When we walked into The 5 Spot Saturday night, Sharon Van Etten was sitting at a table near the front of the club, surrounded by a circle of friends. As the night went on, and the room filled up with a who's-who of local musicians, Murfreesboro scene stalwarts from back in the day and people we've never seen before, that circle only got bigger and more prone to hugging. It was the kind of night that felt like a celebration as much as a rock show, and we're grateful for having been there.
First up was Jasmin Kaset, who at one point asked if we liked her outfit. Normally we'd be sort of offended by that question, but she was wearing ... a "diorama tray," maybe, is what we'll call it ... with a keyboard of some sort tucked into the scenery, and we had to admit it was a pretty sweet get-up. Her songs were bright and sharp, and we kind of wondered why she was giving her album away for free at the merch table, when she'd managed to come up with music we'd be willing to pay for.
Having never heard Julianna Barwick before, we were kind of expecting another set of words and guitar, but what we got instead was an immersive set of looped vocals — huge waves of harmony crashing over each other to create what we might call a cappella space rock, for lack of a better term. Judging by our conversations throughout the night, we weren't the only ones who dug it.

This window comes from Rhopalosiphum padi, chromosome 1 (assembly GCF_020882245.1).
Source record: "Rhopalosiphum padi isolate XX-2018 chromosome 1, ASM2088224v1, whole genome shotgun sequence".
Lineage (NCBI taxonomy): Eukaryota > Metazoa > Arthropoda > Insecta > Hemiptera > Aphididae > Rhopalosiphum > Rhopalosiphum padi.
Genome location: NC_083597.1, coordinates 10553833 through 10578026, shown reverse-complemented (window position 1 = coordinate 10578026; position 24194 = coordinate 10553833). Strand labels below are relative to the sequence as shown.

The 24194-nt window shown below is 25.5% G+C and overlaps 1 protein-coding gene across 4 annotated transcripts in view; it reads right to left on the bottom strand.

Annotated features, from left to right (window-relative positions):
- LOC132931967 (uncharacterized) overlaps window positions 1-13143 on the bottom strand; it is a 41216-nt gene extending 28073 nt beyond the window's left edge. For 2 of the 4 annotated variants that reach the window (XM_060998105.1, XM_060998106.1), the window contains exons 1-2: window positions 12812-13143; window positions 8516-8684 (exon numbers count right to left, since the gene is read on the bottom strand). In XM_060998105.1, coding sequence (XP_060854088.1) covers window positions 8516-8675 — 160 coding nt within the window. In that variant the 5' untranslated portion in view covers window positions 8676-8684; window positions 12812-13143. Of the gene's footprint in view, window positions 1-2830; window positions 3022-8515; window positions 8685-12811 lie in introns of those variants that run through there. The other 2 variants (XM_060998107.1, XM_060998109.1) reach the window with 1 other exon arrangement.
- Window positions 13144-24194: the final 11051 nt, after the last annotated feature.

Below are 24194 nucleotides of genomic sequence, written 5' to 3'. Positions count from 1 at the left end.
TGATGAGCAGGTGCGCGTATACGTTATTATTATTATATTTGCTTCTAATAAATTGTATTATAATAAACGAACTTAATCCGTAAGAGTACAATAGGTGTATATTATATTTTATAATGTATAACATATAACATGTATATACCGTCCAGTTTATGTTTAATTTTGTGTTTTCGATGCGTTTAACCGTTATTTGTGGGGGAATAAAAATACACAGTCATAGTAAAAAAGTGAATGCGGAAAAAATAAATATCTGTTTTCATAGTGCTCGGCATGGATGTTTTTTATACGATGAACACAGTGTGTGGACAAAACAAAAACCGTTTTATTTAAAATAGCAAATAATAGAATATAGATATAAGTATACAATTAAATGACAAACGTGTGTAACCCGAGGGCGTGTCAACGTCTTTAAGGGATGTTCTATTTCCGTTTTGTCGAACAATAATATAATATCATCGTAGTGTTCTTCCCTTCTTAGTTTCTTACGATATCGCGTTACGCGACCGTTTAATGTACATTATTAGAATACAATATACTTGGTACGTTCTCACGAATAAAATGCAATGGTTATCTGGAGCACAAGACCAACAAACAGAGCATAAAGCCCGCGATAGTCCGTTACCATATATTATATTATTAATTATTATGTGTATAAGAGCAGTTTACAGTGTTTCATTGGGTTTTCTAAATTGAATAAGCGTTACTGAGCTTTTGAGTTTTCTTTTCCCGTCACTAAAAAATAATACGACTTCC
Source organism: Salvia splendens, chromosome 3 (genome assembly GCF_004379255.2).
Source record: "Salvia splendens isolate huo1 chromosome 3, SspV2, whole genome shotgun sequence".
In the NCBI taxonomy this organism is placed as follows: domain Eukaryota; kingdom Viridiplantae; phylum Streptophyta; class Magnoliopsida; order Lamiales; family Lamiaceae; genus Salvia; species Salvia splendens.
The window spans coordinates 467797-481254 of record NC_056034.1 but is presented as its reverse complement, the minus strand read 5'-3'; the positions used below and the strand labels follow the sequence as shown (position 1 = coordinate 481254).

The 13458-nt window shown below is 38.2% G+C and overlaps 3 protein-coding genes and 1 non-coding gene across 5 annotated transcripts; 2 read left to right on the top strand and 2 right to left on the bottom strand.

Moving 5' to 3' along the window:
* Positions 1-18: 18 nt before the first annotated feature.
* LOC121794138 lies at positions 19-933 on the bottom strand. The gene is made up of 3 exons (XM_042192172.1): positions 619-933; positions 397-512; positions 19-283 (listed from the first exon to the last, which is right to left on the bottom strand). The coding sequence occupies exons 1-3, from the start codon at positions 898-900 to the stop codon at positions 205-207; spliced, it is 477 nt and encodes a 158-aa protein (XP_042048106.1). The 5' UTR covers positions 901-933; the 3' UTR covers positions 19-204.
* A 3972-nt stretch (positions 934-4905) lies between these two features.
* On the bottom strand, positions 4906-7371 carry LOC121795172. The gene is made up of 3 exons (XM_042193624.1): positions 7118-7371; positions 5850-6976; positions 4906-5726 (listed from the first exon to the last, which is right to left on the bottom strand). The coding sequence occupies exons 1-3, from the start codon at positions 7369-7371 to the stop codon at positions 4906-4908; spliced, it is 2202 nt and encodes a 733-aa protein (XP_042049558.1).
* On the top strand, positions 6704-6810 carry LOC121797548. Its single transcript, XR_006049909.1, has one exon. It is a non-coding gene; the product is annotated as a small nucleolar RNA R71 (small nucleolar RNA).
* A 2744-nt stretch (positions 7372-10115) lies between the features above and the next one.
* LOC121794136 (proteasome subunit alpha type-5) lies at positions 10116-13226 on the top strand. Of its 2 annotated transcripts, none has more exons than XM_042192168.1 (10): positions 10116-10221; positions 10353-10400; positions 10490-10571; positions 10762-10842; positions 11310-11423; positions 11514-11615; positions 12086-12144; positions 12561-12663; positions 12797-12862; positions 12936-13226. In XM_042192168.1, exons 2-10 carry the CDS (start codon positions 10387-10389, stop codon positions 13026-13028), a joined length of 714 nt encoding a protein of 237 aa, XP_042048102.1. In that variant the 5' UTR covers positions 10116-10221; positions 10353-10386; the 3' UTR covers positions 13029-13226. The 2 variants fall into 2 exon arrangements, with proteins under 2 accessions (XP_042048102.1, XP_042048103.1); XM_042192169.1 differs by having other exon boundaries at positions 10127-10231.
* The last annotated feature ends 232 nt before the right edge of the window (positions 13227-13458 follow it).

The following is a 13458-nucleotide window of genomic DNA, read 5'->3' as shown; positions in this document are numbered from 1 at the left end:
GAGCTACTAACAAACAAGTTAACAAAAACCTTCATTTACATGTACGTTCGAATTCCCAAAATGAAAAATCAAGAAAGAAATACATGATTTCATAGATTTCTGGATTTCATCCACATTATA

When Van Etten took the stage with a whiskey and Coke in one hand, the place was packed. She and her band breezed through almost all of her latest album, starting off with five Epic tracks: "A Crime," "Peace Sign," "One Day," "Save Yourself" and "Don't Do It," with Barwick — who Van Etten described as her favorite singer ever — backing her up on two of them. Between songs, Van Etten was jokey and loose. At one point, she called out Shoot the Mountain's Jonathan Brock for taking a dump in the middle of her set, and that should give you an idea of the banter. She conducted a number of informal polls — "How many of you ever went to the Red Rose?" she asked one point, to a roar of hoots and cheers — until she hit a snag trying to tune her guitar. "No more polls while tuning," she shrugged, before playing one of several new songs.
It all went by so fast. "It's hard to come back to Tennessee," Van Etten said as she introduced "Love More," her 10th song, and the finale of her set. "I wrote this song for the people who had my back," she said, and as she pressed the bellows of her harmonium, filling the room with a pulsing, droning chord, she hung her head, closed her eyes and seemed to gather herself for a moment before she started to sing. The way her voice and the harmonium intertwined created an amazing, shimmering effect through the PA — we kept wondering if Barwick had rejoined her on vocals — and while we were kind of hoping she'd pull out her R.E.M. cover for an encore, it was the perfect ending to an inspiring night.